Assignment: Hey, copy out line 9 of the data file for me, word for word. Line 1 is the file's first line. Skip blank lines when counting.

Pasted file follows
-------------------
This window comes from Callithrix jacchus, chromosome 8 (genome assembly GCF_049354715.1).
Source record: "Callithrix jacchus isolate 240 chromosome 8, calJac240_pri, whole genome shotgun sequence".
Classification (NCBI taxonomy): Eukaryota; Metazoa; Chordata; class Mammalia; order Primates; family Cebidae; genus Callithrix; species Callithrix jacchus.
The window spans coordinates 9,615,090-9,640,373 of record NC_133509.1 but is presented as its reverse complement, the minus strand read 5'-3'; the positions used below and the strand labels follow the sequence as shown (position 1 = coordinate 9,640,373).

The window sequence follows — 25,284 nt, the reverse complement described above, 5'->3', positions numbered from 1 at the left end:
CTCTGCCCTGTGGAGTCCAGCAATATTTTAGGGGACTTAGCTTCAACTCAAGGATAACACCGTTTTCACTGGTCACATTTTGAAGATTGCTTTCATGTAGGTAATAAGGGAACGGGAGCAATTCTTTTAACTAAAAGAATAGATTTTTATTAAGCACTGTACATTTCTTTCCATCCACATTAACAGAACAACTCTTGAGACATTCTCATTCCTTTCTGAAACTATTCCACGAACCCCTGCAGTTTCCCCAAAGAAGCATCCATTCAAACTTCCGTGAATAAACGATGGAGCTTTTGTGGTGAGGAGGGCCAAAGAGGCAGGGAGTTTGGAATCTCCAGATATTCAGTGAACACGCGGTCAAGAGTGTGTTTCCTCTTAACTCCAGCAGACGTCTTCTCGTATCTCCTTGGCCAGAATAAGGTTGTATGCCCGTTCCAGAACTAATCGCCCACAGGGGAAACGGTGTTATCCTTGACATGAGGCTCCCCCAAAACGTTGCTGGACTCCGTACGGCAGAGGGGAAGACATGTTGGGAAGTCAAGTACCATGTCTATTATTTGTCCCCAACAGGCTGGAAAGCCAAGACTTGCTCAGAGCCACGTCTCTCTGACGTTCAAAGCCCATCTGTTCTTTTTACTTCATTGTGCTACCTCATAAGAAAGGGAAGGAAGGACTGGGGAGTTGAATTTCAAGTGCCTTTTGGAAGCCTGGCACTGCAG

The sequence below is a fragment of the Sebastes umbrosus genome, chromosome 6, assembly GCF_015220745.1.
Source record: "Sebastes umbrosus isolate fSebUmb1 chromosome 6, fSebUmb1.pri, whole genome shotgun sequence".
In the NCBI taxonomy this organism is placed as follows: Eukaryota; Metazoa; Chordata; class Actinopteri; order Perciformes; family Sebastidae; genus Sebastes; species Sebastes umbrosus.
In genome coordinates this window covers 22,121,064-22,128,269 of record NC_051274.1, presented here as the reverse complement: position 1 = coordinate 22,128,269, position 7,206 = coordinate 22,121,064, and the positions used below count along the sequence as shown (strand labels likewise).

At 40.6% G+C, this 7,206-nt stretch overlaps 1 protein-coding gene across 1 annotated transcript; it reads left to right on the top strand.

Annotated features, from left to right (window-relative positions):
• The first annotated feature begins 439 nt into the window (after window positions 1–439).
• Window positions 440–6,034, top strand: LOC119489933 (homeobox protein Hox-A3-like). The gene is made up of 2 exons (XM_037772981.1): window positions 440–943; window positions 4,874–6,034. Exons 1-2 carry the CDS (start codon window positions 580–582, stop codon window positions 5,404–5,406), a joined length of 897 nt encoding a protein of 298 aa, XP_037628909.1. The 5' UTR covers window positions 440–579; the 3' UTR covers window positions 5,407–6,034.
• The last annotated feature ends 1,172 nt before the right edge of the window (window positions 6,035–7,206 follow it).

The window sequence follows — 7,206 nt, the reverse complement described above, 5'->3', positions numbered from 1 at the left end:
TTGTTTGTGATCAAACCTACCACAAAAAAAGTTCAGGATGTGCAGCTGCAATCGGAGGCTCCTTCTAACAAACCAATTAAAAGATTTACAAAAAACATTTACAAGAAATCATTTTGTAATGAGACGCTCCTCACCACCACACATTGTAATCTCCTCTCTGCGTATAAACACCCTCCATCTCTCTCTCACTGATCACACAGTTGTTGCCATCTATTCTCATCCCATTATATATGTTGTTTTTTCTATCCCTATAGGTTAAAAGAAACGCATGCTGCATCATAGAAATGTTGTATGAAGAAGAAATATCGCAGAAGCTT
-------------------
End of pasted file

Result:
In the NCBI taxonomy this organism is placed as follows: Eukaryota; Metazoa; Chordata; class Actinopteri; order Perciformes; family Sebastidae; genus Sebastes; species Sebastes umbrosus.